These agents’ disguises, as well as their forged documents and counterfeit cash, were also manufactured by Lovell’s research and development department, which outfitted more than 300 agents sneaking into Axis territory for covert missions. Knowing that any stop and search of a suspect German soldier could lead to a speedy execution, some agents who had grown up in occupied territories even went so far as to have cosmetic surgery to avoid detection. While such measures may seem drastic, Lisle argues that close attention to detail gave the Allies a stealthy advantage over the Nazis, who were at times more careless.
“Several [German] Suspects were easily confused by their underwear still bearing the German manufacturer’s tags or printing,” said George Langelaan, an officer from central France who went under the knife for his permanent make-up. “A German agent was captured within 12 hours of his landing in England solely because a railway worker happened to pick up a discarded chocolate wrapper printed in German.”
Between the weapons development and Hitler’s sex-change plan, Lovell morphed from a skeptic of night-and-fog operations — he once expressed concern to Bill Donovan that a covert weapons lab was “as un-American as sin is unpopular at a revival meet” — to finally look for ways and means to end the war.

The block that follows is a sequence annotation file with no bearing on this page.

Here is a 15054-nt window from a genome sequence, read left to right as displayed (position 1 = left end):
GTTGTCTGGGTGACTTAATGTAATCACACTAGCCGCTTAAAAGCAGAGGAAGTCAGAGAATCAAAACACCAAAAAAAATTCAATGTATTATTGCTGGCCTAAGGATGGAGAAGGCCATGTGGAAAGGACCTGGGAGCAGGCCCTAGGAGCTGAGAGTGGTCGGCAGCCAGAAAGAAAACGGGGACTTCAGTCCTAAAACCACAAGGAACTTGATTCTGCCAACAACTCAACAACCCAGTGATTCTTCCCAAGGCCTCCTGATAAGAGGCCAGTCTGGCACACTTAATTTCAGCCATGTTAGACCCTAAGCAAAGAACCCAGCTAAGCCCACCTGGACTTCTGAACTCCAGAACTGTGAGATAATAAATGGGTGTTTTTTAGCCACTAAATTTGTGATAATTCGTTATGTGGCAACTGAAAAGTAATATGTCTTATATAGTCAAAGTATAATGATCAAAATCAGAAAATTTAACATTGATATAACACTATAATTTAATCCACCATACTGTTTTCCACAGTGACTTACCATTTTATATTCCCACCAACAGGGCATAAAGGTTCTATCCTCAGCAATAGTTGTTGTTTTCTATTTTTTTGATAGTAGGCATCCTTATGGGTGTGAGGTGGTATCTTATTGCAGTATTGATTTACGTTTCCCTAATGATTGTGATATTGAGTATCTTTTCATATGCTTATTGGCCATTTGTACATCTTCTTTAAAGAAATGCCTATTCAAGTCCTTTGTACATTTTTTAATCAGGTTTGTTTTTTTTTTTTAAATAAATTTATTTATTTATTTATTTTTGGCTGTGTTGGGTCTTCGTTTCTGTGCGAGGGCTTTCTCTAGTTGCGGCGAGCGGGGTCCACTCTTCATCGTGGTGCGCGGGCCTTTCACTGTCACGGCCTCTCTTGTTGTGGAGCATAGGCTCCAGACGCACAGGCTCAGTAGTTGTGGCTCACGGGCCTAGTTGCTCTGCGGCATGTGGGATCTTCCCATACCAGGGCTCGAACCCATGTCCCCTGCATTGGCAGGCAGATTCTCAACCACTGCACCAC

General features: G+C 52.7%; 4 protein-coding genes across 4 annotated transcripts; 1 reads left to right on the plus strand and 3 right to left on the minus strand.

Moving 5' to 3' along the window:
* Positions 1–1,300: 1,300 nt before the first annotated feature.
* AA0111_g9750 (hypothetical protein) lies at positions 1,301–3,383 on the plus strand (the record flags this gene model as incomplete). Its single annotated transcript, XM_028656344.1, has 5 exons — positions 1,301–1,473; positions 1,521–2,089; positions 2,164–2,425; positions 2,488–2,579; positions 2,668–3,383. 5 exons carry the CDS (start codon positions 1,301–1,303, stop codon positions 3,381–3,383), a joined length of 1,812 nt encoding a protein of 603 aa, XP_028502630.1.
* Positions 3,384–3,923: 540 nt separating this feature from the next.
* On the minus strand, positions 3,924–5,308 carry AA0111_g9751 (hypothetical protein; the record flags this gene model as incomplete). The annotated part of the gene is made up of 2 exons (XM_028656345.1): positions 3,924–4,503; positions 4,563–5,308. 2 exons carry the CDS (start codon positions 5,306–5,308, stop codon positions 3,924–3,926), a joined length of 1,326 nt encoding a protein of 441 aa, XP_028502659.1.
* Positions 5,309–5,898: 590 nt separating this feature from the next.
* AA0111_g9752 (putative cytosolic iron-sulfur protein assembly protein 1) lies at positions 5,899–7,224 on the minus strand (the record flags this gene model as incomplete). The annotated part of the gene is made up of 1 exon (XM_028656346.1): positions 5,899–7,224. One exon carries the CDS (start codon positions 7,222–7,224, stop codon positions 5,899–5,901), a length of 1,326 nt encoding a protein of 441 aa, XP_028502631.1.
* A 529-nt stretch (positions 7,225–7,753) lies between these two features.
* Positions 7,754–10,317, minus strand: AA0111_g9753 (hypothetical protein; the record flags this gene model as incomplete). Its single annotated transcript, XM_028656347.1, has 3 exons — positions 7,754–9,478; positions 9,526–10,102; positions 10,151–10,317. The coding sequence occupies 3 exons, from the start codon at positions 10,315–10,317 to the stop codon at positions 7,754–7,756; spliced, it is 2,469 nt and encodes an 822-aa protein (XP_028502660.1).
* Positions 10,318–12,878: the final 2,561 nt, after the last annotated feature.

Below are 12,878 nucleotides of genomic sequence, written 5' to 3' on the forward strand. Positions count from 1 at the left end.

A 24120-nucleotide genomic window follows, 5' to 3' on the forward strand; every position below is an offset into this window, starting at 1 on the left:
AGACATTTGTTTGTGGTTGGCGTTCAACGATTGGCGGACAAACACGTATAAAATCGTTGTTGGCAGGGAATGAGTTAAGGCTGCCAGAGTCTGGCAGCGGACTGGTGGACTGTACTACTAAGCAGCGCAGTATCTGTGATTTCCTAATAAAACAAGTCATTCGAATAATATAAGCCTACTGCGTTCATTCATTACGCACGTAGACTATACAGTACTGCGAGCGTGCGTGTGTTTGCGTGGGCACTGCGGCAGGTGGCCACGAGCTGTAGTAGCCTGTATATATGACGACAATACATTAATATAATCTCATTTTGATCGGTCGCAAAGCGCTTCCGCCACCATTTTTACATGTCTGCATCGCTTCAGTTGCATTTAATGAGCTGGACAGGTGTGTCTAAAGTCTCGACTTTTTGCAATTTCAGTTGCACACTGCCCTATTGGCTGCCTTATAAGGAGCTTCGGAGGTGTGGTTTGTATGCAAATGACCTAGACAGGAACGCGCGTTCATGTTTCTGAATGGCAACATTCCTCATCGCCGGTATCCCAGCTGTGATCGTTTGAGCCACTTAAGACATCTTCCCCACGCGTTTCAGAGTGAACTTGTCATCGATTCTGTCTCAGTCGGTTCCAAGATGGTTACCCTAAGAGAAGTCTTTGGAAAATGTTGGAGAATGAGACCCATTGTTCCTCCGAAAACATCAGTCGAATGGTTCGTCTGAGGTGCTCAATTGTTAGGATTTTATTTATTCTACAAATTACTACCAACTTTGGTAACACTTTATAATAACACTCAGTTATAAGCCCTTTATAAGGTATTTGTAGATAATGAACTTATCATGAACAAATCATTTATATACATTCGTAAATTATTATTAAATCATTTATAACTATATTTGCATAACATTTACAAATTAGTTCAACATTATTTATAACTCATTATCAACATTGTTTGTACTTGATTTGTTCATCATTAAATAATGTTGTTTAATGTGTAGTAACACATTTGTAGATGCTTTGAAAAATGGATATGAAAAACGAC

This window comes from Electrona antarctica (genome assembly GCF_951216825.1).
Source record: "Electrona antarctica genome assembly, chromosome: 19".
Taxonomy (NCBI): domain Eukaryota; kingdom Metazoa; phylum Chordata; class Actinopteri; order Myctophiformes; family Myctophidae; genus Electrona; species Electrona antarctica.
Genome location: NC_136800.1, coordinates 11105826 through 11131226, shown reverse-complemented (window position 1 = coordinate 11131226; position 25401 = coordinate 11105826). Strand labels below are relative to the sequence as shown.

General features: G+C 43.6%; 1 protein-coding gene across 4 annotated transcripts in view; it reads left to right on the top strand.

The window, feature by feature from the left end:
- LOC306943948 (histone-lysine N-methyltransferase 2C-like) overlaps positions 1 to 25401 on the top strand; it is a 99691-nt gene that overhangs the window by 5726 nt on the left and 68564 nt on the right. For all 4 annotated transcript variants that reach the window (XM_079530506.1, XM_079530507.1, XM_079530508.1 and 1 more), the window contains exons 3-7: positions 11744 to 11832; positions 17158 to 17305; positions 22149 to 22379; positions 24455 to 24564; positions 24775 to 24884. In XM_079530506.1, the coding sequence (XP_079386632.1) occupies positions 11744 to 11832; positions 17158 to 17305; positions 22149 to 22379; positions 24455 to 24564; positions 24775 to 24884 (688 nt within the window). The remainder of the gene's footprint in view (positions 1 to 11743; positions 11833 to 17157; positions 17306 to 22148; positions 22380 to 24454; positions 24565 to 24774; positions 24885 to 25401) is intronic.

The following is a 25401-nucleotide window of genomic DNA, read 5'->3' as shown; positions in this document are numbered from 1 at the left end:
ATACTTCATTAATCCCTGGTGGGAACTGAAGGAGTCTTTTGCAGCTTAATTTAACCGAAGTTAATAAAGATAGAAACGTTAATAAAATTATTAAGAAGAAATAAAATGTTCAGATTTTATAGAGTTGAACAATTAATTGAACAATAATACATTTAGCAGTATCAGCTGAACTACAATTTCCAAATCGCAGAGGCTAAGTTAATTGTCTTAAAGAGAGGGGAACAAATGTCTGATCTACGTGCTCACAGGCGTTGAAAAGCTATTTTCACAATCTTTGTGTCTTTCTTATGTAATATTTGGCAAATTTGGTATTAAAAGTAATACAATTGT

In experiments predicting the CIA’s MKUltra program, the OSS tested marijuana’s effectiveness as a truth drug, finding that THC “will kill the areas of the brain that determine a person’s discretion and caution” and thus the success of interrogations will improve.
Lovell, meanwhile, was developing biological weapons at Camp Detrick in Maryland and lobbied the US military to use chemical weapons against Japanese soldiers holed up in Iwo Jima. Roosevelt ruled against the proposal, and nearly 7,000 American soldiers died capturing the island. After the huge casualties, General George C. Marshall said he was “ready to use gas on Okinawa,” according to David Lilienthal, the first chairman of the US Atomic Energy Commission.
Ultimately, the debate over chemical and biological weapons — and the need for covert devices — was rendered obsolete by the development of the atomic bomb, which US forces dropped on Hiroshima and Nagasaki just six months after the Battle of Iwo Jima. Lytle Adams, a 60-year-old dentist who originally threw the bat bomb to the OSS, got wind of the Manhattan Project when he discussed his idea with a general who appeared to be confusing the two secret projects conducting tests in New Mexico.
“We set off a sure thing like the bat bomb, something that could really win the war, and they’re jerking off with tiny little atoms,” Adams lamented to a colleague. “It makes me cry.”
It may be easy to laugh at Mr. Adams and his bat bomb now, but he was a proud American who wanted to help his country defeat its enemies. We can only hope that the same is true for the CIA scientists who test and develop to address new challenges and adapt, improve or accelerate the production of existing solutions.
The Dirty Tricks Division: Stanley Lovell, the OSS, and the Masterminds of WWII Secret Warfare
by John Lisle
St. Martin’s Press, 352 pages, $29.99